One thing that is so critical for us to understand is the fact that the United Methodist Church assets are part of a complex system that is strongly tied together and difficult to undo. This complex system has its roots both in Wesleyan tradition and Western laws which as subject to laws in other countries where United Methodist Church exist. Under many countries laws, property can only be owned by legal entities. Organizations can be legal entities, but as stipulated in the Book of Discipline, The United Methodist Church itself is not a legal entity. Thus, UMC assets are actually owned by thousands upon thousands of separate legal entities – local churches, annual conferences, jurisdictions, central conferences, church-related institutions, and general boards and agencies. This creates a complex system of property ownership in the UMC.
This complexity is tied together by the trust clause, which binds all these assets to the United Methodist Church. The trust clause, in combination with legal restrictions on how various assets can be disposed of, makes it very difficult to simply untangle the present system of UMC assets. This difficulty is in part exactly what Wesley wanted when he instituted the trust clause and in part a function of how institutions and financial systems developed over the course of the 20th century.
The biggest challenge that Africa and countries outside the US are bound to face if adopted the Protocol is a lawsuits on any attempt to undo the system of UMC assets. Because the present system of UMC assets is difficult to undo, any attempts to undo it run the risk of being challenged in court. For example in Nigeria corporate assets are held in trust for an organization by its board of trustees for the use of that particular corporation. The law in Nigeria does not allow those leaving particular organization to depart with the organization’s assets without any form of compensation as far as that organization is validly registered. Like Nigeria, other countries outside the United States have similar laws on assets, and where the State law does not permit the terms of the Protocol then serious lawsuits will surface which will add to the already existing challenges of the Church in Africa.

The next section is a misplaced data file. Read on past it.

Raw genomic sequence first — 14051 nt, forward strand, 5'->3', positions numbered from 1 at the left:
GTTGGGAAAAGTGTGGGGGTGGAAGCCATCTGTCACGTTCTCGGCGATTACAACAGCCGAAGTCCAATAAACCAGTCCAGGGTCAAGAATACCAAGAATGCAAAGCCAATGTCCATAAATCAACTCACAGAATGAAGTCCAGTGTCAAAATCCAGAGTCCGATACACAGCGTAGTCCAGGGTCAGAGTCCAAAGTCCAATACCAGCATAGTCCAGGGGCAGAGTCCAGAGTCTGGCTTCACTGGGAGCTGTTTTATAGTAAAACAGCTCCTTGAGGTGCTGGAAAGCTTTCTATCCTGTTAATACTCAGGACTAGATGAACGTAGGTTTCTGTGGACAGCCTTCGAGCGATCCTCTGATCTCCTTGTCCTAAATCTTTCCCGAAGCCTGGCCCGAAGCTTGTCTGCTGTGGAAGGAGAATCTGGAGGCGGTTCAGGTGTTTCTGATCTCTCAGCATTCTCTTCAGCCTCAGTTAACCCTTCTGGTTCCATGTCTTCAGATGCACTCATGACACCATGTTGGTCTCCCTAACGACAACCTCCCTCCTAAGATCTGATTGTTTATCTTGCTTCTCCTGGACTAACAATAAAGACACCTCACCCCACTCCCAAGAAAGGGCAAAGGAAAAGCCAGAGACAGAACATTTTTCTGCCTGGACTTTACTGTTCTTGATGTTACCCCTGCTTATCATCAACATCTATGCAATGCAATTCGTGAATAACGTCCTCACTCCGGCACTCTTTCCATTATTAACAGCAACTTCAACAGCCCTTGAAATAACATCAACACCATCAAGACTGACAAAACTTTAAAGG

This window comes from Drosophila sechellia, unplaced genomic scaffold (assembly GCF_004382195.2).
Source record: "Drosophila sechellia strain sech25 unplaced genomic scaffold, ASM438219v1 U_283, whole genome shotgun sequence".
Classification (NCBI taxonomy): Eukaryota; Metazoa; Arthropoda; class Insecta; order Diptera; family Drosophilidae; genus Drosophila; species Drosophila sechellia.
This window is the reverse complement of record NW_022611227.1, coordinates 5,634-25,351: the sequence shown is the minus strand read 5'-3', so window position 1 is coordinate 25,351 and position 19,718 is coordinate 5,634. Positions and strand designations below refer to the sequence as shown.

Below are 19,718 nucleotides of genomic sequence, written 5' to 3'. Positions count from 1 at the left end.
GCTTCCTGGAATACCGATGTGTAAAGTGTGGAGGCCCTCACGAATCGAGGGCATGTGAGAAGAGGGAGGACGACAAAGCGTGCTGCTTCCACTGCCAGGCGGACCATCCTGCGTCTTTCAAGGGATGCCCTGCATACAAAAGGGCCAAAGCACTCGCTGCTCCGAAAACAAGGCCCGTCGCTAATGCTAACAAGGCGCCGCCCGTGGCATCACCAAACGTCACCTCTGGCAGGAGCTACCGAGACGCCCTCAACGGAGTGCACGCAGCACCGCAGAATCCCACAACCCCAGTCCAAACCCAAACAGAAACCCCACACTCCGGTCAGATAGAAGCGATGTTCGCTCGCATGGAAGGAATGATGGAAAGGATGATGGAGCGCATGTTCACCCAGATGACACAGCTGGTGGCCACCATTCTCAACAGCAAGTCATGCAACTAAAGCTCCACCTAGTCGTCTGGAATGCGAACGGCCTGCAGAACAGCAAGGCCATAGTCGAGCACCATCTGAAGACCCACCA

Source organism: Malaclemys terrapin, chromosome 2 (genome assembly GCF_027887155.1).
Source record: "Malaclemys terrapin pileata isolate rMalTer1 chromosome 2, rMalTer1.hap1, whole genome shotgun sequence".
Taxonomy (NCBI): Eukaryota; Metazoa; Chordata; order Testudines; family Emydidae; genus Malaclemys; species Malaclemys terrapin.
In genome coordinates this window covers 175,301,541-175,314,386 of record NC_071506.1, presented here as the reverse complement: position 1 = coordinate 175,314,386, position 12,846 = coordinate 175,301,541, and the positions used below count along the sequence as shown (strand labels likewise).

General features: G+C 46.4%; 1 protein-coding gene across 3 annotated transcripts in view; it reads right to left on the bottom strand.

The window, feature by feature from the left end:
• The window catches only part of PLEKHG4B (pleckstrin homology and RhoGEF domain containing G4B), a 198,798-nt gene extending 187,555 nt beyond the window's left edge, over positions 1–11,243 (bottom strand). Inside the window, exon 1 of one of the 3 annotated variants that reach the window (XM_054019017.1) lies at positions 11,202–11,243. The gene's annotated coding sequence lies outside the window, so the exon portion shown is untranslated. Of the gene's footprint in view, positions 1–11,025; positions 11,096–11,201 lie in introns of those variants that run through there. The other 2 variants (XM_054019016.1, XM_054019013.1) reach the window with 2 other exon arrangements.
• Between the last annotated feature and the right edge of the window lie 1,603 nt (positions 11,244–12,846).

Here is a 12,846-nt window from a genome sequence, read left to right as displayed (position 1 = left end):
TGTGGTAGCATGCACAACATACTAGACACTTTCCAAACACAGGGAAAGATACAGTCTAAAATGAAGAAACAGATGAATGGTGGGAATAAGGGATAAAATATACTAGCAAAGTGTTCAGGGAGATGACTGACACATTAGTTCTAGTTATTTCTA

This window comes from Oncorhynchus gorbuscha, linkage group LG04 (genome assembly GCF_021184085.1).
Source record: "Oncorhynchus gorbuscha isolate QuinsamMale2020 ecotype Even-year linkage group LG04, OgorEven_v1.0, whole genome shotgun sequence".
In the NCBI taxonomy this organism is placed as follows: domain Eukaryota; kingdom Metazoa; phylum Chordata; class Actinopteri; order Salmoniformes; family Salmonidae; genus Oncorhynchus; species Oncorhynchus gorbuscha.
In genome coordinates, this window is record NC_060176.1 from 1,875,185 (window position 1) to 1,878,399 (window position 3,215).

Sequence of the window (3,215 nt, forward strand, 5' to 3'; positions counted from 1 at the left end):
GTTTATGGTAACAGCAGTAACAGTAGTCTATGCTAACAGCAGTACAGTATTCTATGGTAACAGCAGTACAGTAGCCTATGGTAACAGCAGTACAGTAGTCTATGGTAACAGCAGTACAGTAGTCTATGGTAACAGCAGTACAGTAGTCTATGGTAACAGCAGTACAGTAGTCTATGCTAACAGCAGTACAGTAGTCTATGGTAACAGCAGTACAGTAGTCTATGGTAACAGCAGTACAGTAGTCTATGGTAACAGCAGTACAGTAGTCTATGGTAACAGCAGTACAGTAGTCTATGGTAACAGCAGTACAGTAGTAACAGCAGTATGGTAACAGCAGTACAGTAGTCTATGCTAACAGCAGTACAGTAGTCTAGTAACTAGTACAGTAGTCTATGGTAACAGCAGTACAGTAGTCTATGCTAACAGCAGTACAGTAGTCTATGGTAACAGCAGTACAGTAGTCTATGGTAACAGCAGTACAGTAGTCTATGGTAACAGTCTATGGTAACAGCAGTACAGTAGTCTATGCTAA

Many cases in Africa will be local congregations wanting to keep their building no matter what, annual conferences wanting to keep church buildings, some wanting to leave and join the GMC new denomination will go to court against United Methodists wanting to stay in the denomination. This will be problematic in Africa where State law does not allow those exiting an existing organization to depart with the organization’s assets held in trust.

I am not sure whether an amendment to the terms of the Protocol can save this situation in Africa and other countries, whether such amendment could still hold the Protocol together. Someone has said “the terms of the Protocol were negotiated in very rigorous and conflictual discussions. Each term was the result of a careful compromise between various viewpoints. For a majority of the delegates to change even one of the terms of the Protocol could jeopardize support for the whole package.” This is the predicament of the Protocol. Even now that it is heading for free for all amendments at the General Conference, some us do not see possibility of saving assets lawsuits from happening and this will be devastating to the fast growing United Methodist Church in Africa.
This why the Christmas Covenant has a better offer for the Church in Africa than the Protocol, the reason in Africa we do not have debate over human sexuality in our Churches that can push us to be involve in Separation and subsequently taking ourselves to court over church.